In Gavin DeBecker’s best selling book “The Gift of Fear,” he teaches us how to predict violence. In each prediction of violence you must ask what the context and ongoing developments might mean to the suspect involved, not just what they mean to you as a police officer. You must ask if the suspect will perceive violence as moving them toward some desired outcome or away from it. The conscious or unconscious decision to use violence, or to do most anything, involves many mental and emotional processes, but they usually boil down to how a person perceives four fairly simple issues: justification, alternatives, consequences, and ability. Mr. DeBecker’s office abbreviates these elements as JACA, and an evaluation of them helps to predict violence.
Perceived Justification – Does the person feel justified in using violence? Perceived justification can be as simple as being sufficiently provoked or as convoluted as looking for an excuse to argue, as with the spouse that starts a disagreement in order to justify an angry response. The process of developing and manufacturing justification can be observed. A person who is seeking to feel justification for some action might move from “What you’ve done angers me” to “What you’ve done is wrong.” Popular justifications include the moral high ground of righteous indignation and the more simple equation known by its biblical name: an eye for an eye.
Perceived Alternatives – Does the person perceive that he has available alternatives to violence that will move him toward the outcome he wants? Since violence, like any behavior, has a purpose, it’s valuable to know the goal of the actor. For example, if a person wants his job back, violence is not the most effective strategy, since it precludes the very outcome he seeks. Conversely, if he wants revenge, violence is a viable strategy, though usually not the only one. Alternatives to violence might be ridicule, smear campaigns, lawsuits, or inflicting some other nonphysical harm on the targeted person or organization. Knowing the desired outcome is the key. If a person’s desired outcome is to inflict physical injury, then there are few alternatives to violence. If the desired outcome is to punish someone, there might be many. It is when he perceives no alternatives that violence is most likely. A person (or animal) who feels there are no alternatives will fight even when violence isn’t justified, even when the consequences are perceived as unfavorable, and even when the ability to prevail is low.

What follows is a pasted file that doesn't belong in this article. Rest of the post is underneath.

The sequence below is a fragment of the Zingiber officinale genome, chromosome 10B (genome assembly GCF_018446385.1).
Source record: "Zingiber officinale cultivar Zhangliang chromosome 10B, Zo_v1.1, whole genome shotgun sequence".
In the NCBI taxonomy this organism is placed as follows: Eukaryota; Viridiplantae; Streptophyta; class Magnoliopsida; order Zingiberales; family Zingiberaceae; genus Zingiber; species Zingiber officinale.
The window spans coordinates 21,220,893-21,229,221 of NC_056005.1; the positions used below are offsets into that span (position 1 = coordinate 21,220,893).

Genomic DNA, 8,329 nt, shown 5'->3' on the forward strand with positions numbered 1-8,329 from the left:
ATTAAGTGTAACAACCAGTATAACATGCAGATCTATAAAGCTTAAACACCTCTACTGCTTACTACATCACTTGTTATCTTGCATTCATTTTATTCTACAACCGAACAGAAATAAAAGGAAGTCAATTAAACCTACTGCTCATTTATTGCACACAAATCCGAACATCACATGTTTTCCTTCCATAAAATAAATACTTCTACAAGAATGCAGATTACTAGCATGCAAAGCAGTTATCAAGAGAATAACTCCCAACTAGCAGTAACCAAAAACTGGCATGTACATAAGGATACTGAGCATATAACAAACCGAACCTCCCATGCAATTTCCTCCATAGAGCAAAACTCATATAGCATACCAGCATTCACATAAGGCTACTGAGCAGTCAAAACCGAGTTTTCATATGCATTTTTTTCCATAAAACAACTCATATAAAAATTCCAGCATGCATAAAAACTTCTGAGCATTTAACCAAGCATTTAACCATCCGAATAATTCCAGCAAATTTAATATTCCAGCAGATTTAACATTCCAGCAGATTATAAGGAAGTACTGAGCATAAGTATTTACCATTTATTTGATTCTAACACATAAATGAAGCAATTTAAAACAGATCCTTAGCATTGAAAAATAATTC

Perceived Consequences – How does the person view the consequences associated with using violence? Before resorting to force, people weigh the likely consequences, even if unconsciously or very quickly. Consequences might be intolerable, such as for a person whose identity and self-image would be too damaged if he used violence. Context can change that, as with the person who is normally passive but becomes violent in a crowd or mob. (Violence can be made tolerable by the support or encouragement of other.) It is when consequences are perceived as favorable, such as for an assassin who wants attention and has little to lose, that violence is likely.
Perceived Ability – Does the person believe he can successfully deliver the blows or bullet or bomb? People who have successfully used violence in the past have a higher appraisal of their ability to prevail using violence again. People with weapons or other advantages perceive (often correctly) a high ability to use violence.
Now let me show you how to apply these principles with an encounter I had with a man wanted for murdering his wife and daughter. I ignored my intuition and nearly lost my life as I haphazardly rushed through a traffic stop.
Prediction in Hindsight as a Lesson Learned
One late night on patrol I stopped a car that didn’t have their lights on. This was a common activity for DUI drivers so I called for backup. When I approached the vehicle the man was well dressed and very polite, but by no means was intoxicated. I should have been relieved but something was still nagging at me as I looked around the inside of his car and talked with him. He was from Tennessee and said he became lost after he stopped to get gas, and he didn’t notice his lights off due to the heavy street lighting. I couldn’t shake the feeling but I just ignored it and went back to my patrol car to run him through the computer system. Nothing came back indicating he was wanted, and he didn’t even have any prior driving citations so I decided on a warning.